I too did not find a better solution than the Scott's one.

But combined with the approach from here it could be almoste bearable, I think:

http://www.ozgrid.com/Excel/named-formulas.htm

Let's say I have formula like this

= IFERROR( INDEX(INDIRECT("EsZkouska");
  SMALL(IF((INDEX(INDIRECT("EsZkouska");;1‌​;1)="ČSN721180")*(INDEX(INDIRECT("EsZkouska");;9;1)="RC_P_B");
  ROW(INDIRECT"EsZkouska"))-MIN(ROW(INDIRECT("EsZkouska")))+1;"");1);17;1);"")

This formula reads cell value from a data sheet using conditional select and presents them on another sheet. I have no control over cell formating on the data sheet.

I go to Insert > Name > Define and in the "Names in workbook" I create new Name "RC_P_B". Then into the "Refers to" field I copy my formula (without {} characters - it is array formula).

Then you can use Scott's formula whithout having to repeat the whole formula text:

 {=IF(RC_P_B<>""; RC_P_B;"---")}

I believe this is better than to copy the whole formula.

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If the linked cell is non-numeric you can use an IF statement with ISTEXT:

=IF(ISTEXT(Sheet1!A2), Sheet1!A2, "")
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1  
But if the referenced cell (Sheet1!A2, in your example) contains a number, this will display a null string. –  Scott Dec 6 '12 at 21:35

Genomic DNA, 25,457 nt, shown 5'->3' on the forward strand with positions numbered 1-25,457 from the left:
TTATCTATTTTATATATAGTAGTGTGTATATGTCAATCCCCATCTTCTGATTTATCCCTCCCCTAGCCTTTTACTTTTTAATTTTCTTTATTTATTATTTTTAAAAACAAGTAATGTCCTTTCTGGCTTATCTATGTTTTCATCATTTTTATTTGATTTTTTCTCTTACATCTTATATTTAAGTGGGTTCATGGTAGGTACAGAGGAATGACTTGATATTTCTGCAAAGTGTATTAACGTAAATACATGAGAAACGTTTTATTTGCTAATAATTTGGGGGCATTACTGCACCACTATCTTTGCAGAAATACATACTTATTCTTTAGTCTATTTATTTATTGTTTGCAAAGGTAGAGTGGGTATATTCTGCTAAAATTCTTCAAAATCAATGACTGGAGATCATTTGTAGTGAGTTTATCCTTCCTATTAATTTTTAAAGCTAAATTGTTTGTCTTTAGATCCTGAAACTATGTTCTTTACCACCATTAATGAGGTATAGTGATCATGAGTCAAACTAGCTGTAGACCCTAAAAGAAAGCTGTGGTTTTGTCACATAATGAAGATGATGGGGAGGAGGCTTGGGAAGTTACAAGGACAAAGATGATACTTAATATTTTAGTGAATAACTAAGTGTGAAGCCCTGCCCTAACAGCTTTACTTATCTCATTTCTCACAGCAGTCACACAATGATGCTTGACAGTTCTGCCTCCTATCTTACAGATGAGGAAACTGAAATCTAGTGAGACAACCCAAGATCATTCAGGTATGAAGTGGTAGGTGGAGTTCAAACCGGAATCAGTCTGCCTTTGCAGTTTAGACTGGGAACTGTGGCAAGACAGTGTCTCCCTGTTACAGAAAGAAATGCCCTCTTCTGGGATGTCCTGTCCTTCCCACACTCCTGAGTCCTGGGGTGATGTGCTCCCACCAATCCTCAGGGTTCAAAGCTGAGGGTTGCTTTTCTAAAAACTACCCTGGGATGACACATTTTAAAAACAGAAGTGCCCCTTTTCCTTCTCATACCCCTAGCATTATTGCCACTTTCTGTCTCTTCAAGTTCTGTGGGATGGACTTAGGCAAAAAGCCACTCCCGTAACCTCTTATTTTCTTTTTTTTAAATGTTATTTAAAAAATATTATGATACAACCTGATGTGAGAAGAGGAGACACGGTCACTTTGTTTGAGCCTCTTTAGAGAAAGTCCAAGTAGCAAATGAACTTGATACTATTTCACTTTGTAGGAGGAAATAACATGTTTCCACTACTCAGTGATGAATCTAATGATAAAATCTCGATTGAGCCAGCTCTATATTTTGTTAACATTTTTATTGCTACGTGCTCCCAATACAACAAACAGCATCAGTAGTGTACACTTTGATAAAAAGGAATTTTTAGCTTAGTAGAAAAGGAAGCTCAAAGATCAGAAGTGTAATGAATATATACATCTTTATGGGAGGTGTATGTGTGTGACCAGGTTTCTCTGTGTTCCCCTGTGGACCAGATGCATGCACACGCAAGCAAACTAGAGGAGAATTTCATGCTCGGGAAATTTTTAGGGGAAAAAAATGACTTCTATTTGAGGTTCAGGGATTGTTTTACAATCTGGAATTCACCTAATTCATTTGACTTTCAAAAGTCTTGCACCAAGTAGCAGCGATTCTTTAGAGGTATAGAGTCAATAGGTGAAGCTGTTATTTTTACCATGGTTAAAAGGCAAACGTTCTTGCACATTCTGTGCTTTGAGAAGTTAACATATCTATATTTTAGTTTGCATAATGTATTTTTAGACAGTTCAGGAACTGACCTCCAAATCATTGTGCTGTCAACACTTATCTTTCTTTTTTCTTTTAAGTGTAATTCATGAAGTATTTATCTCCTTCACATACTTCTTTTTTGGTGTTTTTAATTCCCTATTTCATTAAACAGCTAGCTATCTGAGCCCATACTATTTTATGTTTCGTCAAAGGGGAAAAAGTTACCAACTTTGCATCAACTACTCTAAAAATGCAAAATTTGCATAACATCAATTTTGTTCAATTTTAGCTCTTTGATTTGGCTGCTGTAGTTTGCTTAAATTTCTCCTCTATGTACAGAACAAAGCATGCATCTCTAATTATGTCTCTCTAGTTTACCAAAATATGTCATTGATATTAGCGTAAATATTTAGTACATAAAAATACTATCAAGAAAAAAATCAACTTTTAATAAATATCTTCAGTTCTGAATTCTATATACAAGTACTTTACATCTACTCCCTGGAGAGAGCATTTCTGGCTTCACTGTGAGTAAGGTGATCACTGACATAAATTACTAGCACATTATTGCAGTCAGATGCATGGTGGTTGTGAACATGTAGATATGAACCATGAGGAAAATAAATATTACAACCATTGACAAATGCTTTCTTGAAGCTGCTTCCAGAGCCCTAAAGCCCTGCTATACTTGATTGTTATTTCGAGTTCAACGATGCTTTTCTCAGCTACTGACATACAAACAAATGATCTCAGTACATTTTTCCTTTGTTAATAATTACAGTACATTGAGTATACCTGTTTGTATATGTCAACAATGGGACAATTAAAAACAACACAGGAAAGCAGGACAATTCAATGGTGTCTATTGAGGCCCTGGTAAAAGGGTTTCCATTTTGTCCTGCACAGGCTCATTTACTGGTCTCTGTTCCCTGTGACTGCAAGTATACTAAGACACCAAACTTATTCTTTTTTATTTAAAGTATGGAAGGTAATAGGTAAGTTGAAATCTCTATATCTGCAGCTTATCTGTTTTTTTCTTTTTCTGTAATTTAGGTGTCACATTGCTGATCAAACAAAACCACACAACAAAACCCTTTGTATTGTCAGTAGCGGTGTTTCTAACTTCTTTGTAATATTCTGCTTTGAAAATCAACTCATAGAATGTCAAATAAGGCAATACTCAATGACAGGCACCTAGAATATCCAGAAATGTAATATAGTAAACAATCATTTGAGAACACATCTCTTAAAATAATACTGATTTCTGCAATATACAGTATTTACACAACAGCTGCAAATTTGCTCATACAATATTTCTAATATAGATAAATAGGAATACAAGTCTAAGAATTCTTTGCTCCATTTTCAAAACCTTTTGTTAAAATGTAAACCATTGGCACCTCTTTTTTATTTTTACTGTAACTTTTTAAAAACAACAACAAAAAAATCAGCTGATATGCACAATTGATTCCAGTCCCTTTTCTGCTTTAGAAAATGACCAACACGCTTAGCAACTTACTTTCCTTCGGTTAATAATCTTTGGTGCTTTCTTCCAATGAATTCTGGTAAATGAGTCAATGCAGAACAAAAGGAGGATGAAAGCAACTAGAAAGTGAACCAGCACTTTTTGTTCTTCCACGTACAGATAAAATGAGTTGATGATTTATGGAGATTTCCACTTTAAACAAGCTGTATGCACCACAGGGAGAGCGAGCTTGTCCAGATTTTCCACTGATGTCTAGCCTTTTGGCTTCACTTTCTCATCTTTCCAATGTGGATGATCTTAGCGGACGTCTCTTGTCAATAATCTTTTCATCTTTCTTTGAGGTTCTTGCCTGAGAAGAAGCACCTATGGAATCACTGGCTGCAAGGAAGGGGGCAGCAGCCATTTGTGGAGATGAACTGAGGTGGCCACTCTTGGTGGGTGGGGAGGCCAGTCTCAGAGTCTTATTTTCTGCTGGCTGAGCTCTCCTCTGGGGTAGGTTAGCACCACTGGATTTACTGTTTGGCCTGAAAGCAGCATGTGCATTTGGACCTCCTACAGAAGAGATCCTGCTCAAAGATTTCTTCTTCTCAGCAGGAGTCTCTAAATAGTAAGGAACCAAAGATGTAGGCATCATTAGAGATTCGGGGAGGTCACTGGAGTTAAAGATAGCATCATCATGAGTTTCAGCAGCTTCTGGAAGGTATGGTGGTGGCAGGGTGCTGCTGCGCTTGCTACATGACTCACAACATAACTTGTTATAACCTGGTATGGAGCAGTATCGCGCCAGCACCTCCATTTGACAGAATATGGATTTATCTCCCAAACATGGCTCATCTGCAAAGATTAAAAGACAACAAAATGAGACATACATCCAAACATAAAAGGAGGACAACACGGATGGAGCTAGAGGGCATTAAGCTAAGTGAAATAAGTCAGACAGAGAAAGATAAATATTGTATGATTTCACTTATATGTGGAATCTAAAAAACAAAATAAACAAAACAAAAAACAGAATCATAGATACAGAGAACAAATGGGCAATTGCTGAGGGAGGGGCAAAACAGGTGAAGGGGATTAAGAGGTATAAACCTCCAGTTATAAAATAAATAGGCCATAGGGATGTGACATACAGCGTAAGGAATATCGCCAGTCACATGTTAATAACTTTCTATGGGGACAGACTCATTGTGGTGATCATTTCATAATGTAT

Yeah it wasn't clear from the question what data is in the referenced cell. I figured if it was numeric he would want the zeros. –  Brad Patton Dec 6 '12 at 21:36

I simple don't use a formula to overcome this problem. All I do is to conditionally format cells to font color white if cell value equals 0.

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There is another trick: set the soucre empty cell to formula ="". See the detailed description here.

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IF your reference data is only either a numeric type (non-text) or empty, and you may have 0's, then this is my preferred approach, with only entering formula once. Admittedly, a slightly indirect way, but it is best I think because: